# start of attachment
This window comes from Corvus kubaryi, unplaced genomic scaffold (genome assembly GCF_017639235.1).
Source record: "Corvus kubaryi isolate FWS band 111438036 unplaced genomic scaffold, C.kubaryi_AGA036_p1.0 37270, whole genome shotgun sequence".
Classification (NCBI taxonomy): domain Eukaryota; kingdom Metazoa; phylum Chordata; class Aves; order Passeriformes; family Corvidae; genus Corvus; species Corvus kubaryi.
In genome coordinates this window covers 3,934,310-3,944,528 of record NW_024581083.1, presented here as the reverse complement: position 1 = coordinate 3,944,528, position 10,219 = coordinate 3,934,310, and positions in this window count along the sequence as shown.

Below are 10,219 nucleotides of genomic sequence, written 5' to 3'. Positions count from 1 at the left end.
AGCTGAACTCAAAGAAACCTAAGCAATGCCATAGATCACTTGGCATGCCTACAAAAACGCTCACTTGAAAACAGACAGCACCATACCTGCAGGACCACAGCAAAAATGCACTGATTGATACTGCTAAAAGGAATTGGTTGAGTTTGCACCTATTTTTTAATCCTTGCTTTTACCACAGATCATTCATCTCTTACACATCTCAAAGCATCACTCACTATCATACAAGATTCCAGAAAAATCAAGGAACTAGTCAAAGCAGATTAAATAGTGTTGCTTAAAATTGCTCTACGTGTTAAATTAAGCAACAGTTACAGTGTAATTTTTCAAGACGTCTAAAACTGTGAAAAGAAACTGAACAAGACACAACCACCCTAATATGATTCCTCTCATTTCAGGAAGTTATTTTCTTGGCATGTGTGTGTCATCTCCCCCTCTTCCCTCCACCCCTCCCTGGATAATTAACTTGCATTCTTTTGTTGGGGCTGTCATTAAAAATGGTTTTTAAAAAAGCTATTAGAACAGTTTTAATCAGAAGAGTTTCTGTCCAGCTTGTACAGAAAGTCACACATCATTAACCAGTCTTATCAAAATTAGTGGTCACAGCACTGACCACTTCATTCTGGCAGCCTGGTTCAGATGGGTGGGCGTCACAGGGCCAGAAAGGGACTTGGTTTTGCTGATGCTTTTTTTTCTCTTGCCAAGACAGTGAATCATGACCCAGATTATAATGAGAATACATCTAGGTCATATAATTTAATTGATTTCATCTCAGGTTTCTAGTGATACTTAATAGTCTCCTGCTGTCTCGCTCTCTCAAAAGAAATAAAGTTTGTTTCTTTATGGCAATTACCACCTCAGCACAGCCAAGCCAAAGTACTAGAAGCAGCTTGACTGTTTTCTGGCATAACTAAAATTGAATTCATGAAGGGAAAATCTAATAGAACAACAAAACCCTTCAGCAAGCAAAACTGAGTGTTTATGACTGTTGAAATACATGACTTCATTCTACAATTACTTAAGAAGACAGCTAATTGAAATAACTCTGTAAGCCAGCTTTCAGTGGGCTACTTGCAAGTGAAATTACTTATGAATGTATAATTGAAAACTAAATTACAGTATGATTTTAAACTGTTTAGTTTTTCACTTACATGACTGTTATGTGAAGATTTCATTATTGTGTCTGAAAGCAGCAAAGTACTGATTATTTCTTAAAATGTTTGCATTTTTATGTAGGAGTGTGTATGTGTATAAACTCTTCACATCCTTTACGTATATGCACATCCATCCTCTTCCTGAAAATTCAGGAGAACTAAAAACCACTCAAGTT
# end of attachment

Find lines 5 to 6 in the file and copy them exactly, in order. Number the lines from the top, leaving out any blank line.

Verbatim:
Below are 10,219 nucleotides of genomic sequence, written 5' to 3'. Positions count from 1 at the left end.
AGCTGAACTCAAAGAAACCTAAGCAATGCCATAGATCACTTGGCATGCCTACAAAAACGCTCACTTGAAAACAGACAGCACCATACCTGCAGGACCACAGCAAAAATGCACTGATTGATACTGCTAAAAGGAATTGGTTGAGTTTGCACCTATTTTTTAATCCTTGCTTTTACCACAGATCATTCATCTCTTACACATCTCAAAGCATCACTCACTATCATACAAGATTCCAGAAAAATCAAGGAACTAGTCAAAGCAGATTAAATAGTGTTGCTTAAAATTGCTCTACGTGTTAAATTAAGCAACAGTTACAGTGTAATTTTTCAAGACGTCTAAAACTGTGAAAAGAAACTGAACAAGACACAACCACCCTAATATGATTCCTCTCATTTCAGGAAGTTATTTTCTTGGCATGTGTGTGTCATCTCCCCCTCTTCCCTCCACCCCTCCCTGGATAATTAACTTGCATTCTTTTGTTGGGGCTGTCATTAAAAATGGTTTTTAAAAAAGCTATTAGAACAGTTTTAATCAGAAGAGTTTCTGTCCAGCTTGTACAGAAAGTCACACATCATTAACCAGTCTTATCAAAATTAGTGGTCACAGCACTGACCACTTCATTCTGGCAGCCTGGTTCAGATGGGTGGGCGTCACAGGGCCAGAAAGGGACTTGGTTTTGCTGATGCTTTTTTTTCTCTTGCCAAGACAGTGAATCATGACCCAGATTATAATGAGAATACATCTAGGTCATATAATTTAATTGATTTCATCTCAGGTTTCTAGTGATACTTAATAGTCTCCTGCTGTCTCGCTCTCTCAAAAGAAATAAAGTTTGTTTCTTTATGGCAATTACCACCTCAGCACAGCCAAGCCAAAGTACTAGAAGCAGCTTGACTGTTTTCTGGCATAACTAAAATTGAATTCATGAAGGGAAAATCTAATAGAACAACAAAACCCTTCAGCAAGCAAAACTGAGTGTTTATGACTGTTGAAATACATGACTTCATTCTACAATTACTTAAGAAGACAGCTAATTGAAATAACTCTGTAAGCCAGCTTTCAGTGGGCTACTTGCAAGTGAAATTACTTATGAATGTATAATTGAAAACTAAATTACAGTATGATTTTAAACTGTTTAGTTTTTCACTTACATGACTGTTATGTGAAGATTTCATTATTGTGTCTGAAAGCAGCAAAGTACTGATTATTTCTTAAAATGTTTGCATTTTTATGTAGGAGTGTGTATGTGTATAAACTCTTCACATCCTTTACGTATATGCACATCCATCCTCTTCCTGAAAATTCAGGAGAACTAAAAACCACTCAAGTT